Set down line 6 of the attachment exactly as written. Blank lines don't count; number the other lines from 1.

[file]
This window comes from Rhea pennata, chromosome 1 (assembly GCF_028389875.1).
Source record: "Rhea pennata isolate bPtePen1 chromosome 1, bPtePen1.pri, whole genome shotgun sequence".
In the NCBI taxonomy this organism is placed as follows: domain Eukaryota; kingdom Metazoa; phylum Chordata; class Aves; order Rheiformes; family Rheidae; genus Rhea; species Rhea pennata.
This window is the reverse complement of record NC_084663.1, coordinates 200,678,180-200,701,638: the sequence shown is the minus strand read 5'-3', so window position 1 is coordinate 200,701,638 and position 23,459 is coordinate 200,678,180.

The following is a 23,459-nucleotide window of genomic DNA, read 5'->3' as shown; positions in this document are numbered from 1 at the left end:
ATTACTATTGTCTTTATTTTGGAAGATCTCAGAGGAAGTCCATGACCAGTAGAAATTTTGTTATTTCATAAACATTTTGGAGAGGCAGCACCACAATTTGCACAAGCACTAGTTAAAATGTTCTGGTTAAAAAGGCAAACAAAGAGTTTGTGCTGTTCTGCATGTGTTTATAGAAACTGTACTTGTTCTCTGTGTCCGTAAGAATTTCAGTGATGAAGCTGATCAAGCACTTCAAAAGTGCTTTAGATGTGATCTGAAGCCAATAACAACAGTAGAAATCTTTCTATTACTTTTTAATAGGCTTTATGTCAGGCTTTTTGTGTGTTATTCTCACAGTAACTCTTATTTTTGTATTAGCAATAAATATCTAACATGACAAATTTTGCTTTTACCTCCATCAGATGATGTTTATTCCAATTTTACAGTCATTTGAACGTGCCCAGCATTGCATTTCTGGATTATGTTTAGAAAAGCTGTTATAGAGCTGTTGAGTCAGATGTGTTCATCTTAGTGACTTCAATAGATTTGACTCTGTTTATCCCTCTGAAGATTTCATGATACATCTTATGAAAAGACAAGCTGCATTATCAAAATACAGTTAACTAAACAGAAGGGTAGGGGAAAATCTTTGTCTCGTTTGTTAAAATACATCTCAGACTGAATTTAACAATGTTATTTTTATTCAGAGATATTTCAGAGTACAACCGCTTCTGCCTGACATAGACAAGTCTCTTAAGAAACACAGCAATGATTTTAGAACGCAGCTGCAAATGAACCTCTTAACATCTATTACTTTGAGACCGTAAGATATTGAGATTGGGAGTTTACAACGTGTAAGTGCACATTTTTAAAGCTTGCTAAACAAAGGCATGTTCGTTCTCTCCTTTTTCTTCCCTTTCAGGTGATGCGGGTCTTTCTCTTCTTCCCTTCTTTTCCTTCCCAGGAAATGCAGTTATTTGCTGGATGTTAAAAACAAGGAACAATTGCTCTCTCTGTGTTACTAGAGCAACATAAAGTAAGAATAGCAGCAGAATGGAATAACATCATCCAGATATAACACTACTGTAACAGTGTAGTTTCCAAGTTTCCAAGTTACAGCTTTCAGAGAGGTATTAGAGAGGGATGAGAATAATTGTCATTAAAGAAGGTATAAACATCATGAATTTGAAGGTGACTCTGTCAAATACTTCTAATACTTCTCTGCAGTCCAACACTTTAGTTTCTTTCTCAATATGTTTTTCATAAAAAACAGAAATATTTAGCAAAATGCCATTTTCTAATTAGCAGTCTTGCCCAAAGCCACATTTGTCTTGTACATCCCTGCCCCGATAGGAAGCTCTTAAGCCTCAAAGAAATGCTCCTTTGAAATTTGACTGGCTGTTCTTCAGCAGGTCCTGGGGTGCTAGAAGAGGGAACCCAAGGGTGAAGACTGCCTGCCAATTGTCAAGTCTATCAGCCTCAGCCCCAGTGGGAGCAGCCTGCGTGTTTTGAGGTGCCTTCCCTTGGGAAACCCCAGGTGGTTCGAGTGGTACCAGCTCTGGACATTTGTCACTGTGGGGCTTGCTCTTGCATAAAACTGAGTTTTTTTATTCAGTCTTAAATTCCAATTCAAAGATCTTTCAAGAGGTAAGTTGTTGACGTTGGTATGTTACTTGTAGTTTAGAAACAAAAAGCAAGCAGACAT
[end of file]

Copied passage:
ATTACTATTGTCTTTATTTTGGAAGATCTCAGAGGAAGTCCATGACCAGTAGAAATTTTGTTATTTCATAAACATTTTGGAGAGGCAGCACCACAATTTGCACAAGCACTAGTTAAAATGTTCTGGTTAAAAAGGCAAACAAAGAGTTTGTGCTGTTCTGCATGTGTTTATAGAAACTGTACTTGTTCTCTGTGTCCGTAAGAATTTCAGTGATGAAGCTGATCAAGCACTTCAAAAGTGCTTTAGATGTGATCTGAAGCCAATAACAACAGTAGAAATCTTTCTATTACTTTTTAATAGGCTTTATGTCAGGCTTTTTGTGTGTTATTCTCACAGTAACTCTTATTTTTGTATTAGCAATAAATATCTAACATGACAAATTTTGCTTTTACCTCCATCAGATGATGTTTATTCCAATTTTACAGTCATTTGAACGTGCCCAGCATTGCATTTCTGGATTATGTTTAGAAAAGCTGTTATAGAGCTGTTGAGTCAGATGTGTTCATCTTAGTGACTTCAATAGATTTGACTCTGTTTATCCCTCTGAAGATTTCATGATACATCTTATGAAAAGACAAGCTGCATTATCAAAATACAGTTAACTAAACAGAAGGGTAGGGGAAAATCTTTGTCTCGTTTGTTAAAATACATCTCAGACTGAATTTAACAATGTTATTTTTATTCAGAGATATTTCAGAGTACAACCGCTTCTGCCTGACATAGACAAGTCTCTTAAGAAACACAGCAATGATTTTAGAACGCAGCTGCAAATGAACCTCTTAACATCTATTACTTTGAGACCGTAAGATATTGAGATTGGGAGTTTACAACGTGTAAGTGCACATTTTTAAAGCTTGCTAAACAAAGGCATGTTCGTTCTCTCCTTTTTCTTCCCTTTCAGGTGATGCGGGTCTTTCTCTTCTTCCCTTCTTTTCCTTCCCAGGAAATGCAGTTATTTGCTGGATGTTAAAAACAAGGAACAATTGCTCTCTCTGTGTTACTAGAGCAACATAAAGTAAGAATAGCAGCAGAATGGAATAACATCATCCAGATATAACACTACTGTAACAGTGTAGTTTCCAAGTTTCCAAGTTACAGCTTTCAGAGAGGTATTAGAGAGGGATGAGAATAATTGTCATTAAAGAAGGTATAAACATCATGAATTTGAAGGTGACTCTGTCAAATACTTCTAATACTTCTCTGCAGTCCAACACTTTAGTTTCTTTCTCAATATGTTTTTCATAAAAAACAGAAATATTTAGCAAAATGCCATTTTCTAATTAGCAGTCTTGCCCAAAGCCACATTTGTCTTGTACATCCCTGCCCCGATAGGAAGCTCTTAAGCCTCAAAGAAATGCTCCTTTGAAATTTGACTGGCTGTTCTTCAGCAGGTCCTGGGGTGCTAGAAGAGGGAACCCAAGGGTGAAGACTGCCTGCCAATTGTCAAGTCTATCAGCCTCAGCCCCAGTGGGAGCAGCCTGCGTGTTTTGAGGTGCCTTCCCTTGGGAAACCCCAGGTGGTTCGAGTGGTACCAGCTCTGGACATTTGTCACTGTGGGGCTTGCTCTTGCATAAAACTGAGTTTTTTTATTCAGTCTTAAATTCCAATTCAAAGATCTTTCAAGAGGTAAGTTGTTGACGTTGGTATGTTACTTGTAGTTTAGAAACAAAAAGCAAGCAGACAT